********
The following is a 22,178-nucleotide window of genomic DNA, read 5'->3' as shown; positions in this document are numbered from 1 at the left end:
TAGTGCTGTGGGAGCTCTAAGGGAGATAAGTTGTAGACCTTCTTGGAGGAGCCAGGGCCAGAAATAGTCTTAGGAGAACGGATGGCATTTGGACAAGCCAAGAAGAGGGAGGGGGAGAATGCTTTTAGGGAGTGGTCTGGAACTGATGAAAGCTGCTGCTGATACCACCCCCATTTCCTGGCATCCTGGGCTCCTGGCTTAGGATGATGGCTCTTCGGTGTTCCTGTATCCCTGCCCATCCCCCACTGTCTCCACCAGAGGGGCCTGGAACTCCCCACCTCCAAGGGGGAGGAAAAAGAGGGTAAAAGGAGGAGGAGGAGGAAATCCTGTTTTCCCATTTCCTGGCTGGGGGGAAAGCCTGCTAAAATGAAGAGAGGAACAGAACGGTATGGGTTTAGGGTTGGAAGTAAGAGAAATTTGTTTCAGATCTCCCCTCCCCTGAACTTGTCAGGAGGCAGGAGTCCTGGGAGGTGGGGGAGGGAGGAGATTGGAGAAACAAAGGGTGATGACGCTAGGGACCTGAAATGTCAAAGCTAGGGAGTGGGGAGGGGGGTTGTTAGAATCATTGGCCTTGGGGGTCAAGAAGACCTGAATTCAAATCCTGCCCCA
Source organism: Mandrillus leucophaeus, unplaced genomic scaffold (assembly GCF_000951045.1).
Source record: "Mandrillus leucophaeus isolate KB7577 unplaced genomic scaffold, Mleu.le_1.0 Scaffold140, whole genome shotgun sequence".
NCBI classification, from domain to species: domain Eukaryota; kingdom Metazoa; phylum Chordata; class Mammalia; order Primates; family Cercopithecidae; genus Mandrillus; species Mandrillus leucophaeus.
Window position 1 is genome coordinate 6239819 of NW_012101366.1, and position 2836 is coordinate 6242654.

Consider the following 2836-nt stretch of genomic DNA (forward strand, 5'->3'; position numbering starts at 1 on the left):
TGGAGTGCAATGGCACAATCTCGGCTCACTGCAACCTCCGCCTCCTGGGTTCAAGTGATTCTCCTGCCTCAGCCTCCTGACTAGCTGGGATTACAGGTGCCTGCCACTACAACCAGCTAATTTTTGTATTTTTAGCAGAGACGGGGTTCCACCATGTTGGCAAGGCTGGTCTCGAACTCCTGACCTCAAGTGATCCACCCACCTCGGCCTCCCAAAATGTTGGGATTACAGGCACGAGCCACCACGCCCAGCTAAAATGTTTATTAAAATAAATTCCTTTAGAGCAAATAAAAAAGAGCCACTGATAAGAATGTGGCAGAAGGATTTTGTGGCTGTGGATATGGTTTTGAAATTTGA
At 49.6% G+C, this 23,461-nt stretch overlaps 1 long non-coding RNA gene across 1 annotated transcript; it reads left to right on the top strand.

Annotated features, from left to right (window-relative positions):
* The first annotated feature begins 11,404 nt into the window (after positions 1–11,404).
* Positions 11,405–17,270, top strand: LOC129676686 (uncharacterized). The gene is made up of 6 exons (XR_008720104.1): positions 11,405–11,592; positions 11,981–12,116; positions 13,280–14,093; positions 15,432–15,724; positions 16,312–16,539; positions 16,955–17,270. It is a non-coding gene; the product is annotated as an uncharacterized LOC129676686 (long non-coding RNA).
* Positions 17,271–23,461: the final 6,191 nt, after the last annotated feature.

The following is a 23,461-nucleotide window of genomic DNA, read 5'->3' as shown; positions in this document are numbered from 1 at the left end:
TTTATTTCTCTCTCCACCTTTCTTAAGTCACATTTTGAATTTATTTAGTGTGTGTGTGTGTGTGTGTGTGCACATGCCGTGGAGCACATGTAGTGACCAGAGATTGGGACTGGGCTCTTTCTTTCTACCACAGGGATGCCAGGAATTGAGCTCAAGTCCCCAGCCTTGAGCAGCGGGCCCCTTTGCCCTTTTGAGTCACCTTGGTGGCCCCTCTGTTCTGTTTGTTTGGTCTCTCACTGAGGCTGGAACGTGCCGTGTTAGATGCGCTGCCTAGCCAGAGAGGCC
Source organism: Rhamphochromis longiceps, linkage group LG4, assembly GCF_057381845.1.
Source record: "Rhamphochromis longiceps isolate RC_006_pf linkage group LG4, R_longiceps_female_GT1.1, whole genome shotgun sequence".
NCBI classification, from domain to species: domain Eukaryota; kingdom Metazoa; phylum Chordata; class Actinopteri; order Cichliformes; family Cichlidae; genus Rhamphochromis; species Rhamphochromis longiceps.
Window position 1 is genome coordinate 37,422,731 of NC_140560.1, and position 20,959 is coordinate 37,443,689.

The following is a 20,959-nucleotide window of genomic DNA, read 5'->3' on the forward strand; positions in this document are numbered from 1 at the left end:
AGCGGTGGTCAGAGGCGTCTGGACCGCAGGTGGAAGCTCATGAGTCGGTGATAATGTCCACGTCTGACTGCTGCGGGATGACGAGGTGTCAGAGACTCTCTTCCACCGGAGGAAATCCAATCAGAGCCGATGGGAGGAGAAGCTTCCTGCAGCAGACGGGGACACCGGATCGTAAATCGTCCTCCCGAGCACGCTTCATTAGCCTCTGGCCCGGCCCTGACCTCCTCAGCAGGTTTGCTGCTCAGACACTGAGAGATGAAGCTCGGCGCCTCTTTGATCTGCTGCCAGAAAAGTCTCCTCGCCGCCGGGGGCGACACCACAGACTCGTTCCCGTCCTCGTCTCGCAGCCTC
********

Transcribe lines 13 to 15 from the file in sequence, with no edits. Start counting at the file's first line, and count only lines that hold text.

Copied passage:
* Positions 17,271–23,461: the final 6,191 nt, after the last annotated feature.

The following is a 23,461-nucleotide window of genomic DNA, read 5'->3' as shown; positions in this document are numbered from 1 at the left end:
TTTATTTCTCTCTCCACCTTTCTTAAGTCACATTTTGAATTTATTTAGTGTGTGTGTGTGTGTGTGTGTGCACATGCCGTGGAGCACATGTAGTGACCAGAGATTGGGACTGGGCTCTTTCTTTCTACCACAGGGATGCCAGGAATTGAGCTCAAGTCCCCAGCCTTGAGCAGCGGGCCCCTTTGCCCTTTTGAGTCACCTTGGTGGCCCCTCTGTTCTGTTTGTTTGGTCTCTCACTGAGGCTGGAACGTGCCGTGTTAGATGCGCTGCCTAGCCAGAGAGGCC